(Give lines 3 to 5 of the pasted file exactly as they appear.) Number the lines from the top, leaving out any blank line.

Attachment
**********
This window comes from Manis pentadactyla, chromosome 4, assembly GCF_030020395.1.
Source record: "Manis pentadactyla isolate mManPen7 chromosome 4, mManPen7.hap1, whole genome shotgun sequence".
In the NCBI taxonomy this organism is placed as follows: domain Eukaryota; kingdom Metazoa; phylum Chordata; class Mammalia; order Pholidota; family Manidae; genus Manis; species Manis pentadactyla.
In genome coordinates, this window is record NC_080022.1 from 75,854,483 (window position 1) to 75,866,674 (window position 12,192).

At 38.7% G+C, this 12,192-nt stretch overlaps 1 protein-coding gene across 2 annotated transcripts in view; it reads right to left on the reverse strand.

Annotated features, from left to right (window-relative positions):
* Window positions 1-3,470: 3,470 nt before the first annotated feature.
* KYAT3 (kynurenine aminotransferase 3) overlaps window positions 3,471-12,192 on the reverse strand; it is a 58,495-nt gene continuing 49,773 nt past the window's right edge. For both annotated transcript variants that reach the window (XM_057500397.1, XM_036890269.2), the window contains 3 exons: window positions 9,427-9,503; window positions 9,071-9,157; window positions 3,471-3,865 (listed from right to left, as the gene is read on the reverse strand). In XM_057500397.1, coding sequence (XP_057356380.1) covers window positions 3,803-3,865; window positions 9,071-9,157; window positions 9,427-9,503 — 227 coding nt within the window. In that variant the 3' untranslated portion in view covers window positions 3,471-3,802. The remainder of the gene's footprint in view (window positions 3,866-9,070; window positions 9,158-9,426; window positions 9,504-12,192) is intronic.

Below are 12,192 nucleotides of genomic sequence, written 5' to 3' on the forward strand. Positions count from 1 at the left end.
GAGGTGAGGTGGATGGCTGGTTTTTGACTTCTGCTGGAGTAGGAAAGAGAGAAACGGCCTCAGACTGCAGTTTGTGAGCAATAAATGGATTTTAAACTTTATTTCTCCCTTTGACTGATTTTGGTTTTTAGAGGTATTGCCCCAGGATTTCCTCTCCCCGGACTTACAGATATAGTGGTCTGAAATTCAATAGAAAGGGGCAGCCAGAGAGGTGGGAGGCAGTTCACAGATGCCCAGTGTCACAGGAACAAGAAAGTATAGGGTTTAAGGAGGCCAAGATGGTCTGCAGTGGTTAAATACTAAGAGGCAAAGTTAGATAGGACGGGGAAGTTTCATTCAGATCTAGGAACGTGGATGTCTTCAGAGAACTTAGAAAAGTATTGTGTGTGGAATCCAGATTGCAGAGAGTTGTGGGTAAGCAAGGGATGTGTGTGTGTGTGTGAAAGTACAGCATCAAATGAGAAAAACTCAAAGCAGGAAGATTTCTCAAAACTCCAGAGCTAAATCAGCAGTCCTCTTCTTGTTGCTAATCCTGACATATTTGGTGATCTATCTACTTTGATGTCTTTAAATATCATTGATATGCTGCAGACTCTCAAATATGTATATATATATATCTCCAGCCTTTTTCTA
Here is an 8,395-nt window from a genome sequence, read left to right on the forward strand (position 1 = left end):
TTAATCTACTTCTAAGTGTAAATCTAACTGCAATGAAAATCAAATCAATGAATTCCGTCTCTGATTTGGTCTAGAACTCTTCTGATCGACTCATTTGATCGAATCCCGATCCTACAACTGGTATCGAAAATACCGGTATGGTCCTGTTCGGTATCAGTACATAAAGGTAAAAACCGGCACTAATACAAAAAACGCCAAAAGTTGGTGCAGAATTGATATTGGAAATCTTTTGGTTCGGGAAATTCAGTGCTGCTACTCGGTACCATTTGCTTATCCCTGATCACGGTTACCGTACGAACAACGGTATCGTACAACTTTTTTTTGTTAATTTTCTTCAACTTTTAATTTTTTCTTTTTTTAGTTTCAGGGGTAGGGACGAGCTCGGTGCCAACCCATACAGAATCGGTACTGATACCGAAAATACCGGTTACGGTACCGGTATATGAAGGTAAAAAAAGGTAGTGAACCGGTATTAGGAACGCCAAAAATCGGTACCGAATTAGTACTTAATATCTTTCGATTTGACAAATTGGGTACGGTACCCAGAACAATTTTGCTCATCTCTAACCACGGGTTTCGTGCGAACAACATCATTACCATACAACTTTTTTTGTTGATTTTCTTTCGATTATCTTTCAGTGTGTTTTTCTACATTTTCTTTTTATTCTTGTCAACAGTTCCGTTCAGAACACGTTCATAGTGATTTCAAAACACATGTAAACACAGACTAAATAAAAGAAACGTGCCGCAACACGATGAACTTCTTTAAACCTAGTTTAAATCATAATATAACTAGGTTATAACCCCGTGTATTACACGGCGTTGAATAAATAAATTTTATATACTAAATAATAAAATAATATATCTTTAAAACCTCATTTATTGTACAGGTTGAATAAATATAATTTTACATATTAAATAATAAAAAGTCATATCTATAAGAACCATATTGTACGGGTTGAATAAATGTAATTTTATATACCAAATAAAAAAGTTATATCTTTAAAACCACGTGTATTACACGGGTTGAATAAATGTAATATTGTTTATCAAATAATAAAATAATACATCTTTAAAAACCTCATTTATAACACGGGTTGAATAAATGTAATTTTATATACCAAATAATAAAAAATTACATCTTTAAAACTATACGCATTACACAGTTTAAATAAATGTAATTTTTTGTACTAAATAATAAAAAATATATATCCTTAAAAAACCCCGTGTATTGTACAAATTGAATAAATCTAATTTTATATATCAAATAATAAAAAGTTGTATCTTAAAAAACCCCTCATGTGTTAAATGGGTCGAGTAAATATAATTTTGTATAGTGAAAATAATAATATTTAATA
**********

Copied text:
In the NCBI taxonomy this organism is placed as follows: domain Eukaryota; kingdom Metazoa; phylum Chordata; class Mammalia; order Pholidota; family Manidae; genus Manis; species Manis pentadactyla.
In genome coordinates, this window is record NC_080022.1 from 75,854,483 (window position 1) to 75,866,674 (window position 12,192).

At 38.7% G+C, this 12,192-nt stretch overlaps 1 protein-coding gene across 2 annotated transcripts in view; it reads right to left on the reverse strand.